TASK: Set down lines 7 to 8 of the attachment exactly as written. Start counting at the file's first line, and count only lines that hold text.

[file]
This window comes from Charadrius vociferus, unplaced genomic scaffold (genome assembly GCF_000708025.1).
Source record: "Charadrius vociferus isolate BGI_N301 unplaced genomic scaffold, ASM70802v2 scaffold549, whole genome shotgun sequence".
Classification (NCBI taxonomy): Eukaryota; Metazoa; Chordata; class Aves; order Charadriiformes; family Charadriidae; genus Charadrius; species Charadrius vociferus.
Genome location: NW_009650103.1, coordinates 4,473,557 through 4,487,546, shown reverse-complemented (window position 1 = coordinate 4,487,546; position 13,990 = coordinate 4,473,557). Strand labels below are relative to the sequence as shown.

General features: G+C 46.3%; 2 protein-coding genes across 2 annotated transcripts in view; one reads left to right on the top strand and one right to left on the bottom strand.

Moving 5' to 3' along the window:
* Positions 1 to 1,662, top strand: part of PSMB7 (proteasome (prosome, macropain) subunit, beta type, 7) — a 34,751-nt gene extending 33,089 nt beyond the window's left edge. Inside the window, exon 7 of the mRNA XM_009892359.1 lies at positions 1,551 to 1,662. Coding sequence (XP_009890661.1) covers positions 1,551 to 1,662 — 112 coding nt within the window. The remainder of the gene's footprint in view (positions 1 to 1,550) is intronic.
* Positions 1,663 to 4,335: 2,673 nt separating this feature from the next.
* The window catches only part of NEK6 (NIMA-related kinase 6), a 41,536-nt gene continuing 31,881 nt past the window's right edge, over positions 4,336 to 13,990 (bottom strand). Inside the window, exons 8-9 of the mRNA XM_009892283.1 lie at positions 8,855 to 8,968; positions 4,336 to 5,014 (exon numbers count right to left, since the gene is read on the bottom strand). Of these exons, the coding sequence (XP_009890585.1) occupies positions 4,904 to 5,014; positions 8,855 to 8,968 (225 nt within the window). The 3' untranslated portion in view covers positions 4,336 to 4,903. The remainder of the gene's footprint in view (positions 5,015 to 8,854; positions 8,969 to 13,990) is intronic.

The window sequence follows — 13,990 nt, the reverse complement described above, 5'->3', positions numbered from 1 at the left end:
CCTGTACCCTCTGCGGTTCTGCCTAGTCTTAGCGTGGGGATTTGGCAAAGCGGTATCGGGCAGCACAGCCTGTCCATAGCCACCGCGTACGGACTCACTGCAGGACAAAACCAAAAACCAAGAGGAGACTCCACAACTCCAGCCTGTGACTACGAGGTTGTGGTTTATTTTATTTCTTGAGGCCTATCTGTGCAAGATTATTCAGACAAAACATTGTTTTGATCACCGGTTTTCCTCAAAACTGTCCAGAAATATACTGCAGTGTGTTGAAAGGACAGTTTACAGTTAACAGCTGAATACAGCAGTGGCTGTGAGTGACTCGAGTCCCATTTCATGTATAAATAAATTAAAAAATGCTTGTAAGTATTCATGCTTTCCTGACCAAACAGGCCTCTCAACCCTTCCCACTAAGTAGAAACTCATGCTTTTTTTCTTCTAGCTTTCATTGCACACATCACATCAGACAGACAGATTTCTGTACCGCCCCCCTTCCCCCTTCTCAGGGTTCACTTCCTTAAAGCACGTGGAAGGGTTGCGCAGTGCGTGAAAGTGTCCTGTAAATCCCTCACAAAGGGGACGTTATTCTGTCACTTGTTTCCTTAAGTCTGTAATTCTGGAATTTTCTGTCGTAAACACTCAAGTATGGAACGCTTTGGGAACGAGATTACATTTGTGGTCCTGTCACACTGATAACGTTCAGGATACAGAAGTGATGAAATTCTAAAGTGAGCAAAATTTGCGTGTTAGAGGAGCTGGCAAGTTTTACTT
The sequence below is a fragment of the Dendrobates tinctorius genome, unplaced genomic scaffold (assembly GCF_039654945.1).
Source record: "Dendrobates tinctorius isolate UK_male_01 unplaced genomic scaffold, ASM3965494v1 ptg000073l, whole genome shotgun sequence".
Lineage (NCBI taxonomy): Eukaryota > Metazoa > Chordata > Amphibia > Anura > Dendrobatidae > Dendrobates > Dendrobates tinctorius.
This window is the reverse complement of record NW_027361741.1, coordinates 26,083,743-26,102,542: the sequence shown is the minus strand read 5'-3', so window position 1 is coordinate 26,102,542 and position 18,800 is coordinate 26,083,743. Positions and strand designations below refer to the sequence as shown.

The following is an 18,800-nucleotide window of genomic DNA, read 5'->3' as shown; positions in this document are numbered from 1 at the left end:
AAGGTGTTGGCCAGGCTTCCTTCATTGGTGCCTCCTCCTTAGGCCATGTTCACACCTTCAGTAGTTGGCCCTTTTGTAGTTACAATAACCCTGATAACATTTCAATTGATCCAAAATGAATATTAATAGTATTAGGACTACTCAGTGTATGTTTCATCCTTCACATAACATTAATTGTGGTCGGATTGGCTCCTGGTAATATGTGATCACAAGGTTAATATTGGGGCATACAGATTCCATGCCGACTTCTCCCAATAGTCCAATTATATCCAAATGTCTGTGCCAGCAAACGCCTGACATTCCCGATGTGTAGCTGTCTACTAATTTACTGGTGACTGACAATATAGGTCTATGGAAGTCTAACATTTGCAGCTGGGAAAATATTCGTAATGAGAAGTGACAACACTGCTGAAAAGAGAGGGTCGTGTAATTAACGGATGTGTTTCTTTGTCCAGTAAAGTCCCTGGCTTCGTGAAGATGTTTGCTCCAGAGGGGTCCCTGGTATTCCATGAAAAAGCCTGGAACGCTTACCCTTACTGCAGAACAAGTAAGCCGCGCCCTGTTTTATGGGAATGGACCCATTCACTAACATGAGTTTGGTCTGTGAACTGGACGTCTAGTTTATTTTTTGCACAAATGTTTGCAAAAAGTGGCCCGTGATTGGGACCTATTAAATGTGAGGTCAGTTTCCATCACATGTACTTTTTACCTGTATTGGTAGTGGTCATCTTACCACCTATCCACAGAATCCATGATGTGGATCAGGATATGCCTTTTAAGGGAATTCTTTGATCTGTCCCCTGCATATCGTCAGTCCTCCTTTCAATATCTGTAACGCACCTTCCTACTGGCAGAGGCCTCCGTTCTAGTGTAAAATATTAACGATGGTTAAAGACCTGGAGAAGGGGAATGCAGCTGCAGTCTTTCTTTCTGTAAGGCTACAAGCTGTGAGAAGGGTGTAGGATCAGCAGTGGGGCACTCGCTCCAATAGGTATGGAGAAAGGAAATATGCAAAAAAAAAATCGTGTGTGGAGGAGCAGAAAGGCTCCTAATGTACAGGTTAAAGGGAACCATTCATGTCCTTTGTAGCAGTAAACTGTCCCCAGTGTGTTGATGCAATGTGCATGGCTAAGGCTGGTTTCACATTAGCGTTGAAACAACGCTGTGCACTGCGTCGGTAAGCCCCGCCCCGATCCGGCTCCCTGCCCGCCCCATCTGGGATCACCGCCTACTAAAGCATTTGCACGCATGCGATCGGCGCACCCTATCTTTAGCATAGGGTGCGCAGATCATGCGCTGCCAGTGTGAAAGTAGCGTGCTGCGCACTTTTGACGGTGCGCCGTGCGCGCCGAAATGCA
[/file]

* Positions 1 to 1,662, top strand: part of PSMB7 (proteasome (prosome, macropain) subunit, beta type, 7) — a 34,751-nt gene extending 33,089 nt beyond the window's left edge. Inside the window, exon 7 of the mRNA XM_009892359.1 lies at positions 1,551 to 1,662. Coding sequence (XP_009890661.1) covers positions 1,551 to 1,662 — 112 coding nt within the window. The remainder of the gene's footprint in view (positions 1 to 1,550) is intronic.
* Positions 1,663 to 4,335: 2,673 nt separating this feature from the next.